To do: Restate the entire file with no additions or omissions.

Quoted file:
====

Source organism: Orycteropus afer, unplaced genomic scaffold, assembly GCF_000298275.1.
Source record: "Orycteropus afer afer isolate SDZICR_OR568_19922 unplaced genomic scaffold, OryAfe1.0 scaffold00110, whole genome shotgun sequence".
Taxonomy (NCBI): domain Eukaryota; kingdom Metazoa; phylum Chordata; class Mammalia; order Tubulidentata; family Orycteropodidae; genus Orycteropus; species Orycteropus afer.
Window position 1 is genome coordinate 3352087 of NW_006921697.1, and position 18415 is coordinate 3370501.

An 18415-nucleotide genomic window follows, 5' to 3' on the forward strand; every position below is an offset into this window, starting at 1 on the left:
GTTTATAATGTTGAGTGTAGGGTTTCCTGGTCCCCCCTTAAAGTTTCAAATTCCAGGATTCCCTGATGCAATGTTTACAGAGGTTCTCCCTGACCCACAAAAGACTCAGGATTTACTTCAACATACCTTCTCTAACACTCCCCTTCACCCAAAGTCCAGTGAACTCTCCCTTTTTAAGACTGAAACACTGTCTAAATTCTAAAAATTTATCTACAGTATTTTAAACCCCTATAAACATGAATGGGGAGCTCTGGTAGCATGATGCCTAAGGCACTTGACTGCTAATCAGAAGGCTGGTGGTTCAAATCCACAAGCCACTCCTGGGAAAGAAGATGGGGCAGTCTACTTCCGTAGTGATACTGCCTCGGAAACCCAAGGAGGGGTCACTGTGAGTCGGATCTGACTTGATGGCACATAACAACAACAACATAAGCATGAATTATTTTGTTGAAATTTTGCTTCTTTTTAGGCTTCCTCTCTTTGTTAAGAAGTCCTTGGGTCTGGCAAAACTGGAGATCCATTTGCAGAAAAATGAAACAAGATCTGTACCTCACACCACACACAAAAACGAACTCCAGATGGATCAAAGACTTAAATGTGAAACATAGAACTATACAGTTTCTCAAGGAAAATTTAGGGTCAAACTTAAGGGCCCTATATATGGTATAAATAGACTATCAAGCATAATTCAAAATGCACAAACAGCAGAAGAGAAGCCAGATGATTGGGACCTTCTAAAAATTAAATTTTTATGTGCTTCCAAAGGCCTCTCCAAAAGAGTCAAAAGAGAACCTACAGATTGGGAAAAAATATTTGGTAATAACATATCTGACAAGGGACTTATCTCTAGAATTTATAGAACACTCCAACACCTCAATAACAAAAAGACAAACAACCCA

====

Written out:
Source organism: Orycteropus afer, unplaced genomic scaffold, assembly GCF_000298275.1.
Source record: "Orycteropus afer afer isolate SDZICR_OR568_19922 unplaced genomic scaffold, OryAfe1.0 scaffold00110, whole genome shotgun sequence".
Taxonomy (NCBI): domain Eukaryota; kingdom Metazoa; phylum Chordata; class Mammalia; order Tubulidentata; family Orycteropodidae; genus Orycteropus; species Orycteropus afer.
Window position 1 is genome coordinate 3352087 of NW_006921697.1, and position 18415 is coordinate 3370501.

An 18415-nucleotide genomic window follows, 5' to 3' on the forward strand; every position below is an offset into this window, starting at 1 on the left:
GTTTATAATGTTGAGTGTAGGGTTTCCTGGTCCCCCCTTAAAGTTTCAAATTCCAGGATTCCCTGATGCAATGTTTACAGAGGTTCTCCCTGACCCACAAAAGACTCAGGATTTACTTCAACATACCTTCTCTAACACTCCCCTTCACCCAAAGTCCAGTGAACTCTCCCTTTTTAAGACTGAAACACTGTCTAAATTCTAAAAATTTATCTACAGTATTTTAAACCCCTATAAACATGAATGGGGAGCTCTGGTAGCATGATGCCTAAGGCACTTGACTGCTAATCAGAAGGCTGGTGGTTCAAATCCACAAGCCACTCCTGGGAAAGAAGATGGGGCAGTCTACTTCCGTAGTGATACTGCCTCGGAAACCCAAGGAGGGGTCACTGTGAGTCGGATCTGACTTGATGGCACATAACAACAACAACATAAGCATGAATTATTTTGTTGAAATTTTGCTTCTTTTTAGGCTTCCTCTCTTTGTTAAGAAGTCCTTGGGTCTGGCAAAACTGGAGATCCATTTGCAGAAAAATGAAACAAGATCTGTACCTCACACCACACACAAAAACGAACTCCAGATGGATCAAAGACTTAAATGTGAAACATAGAACTATACAGTTTCTCAAGGAAAATTTAGGGTCAAACTTAAGGGCCCTATATATGGTATAAATAGACTATCAAGCATAATTCAAAATGCACAAACAGCAGAAGAGAAGCCAGATGATTGGGACCTTCTAAAAATTAAATTTTTATGTGCTTCCAAAGGCCTCTCCAAAAGAGTCAAAAGAGAACCTACAGATTGGGAAAAAATATTTGGTAATAACATATCTGACAAGGGACTTATCTCTAGAATTTATAGAACACTCCAACACCTCAATAACAAAAAGACAAACAACCCA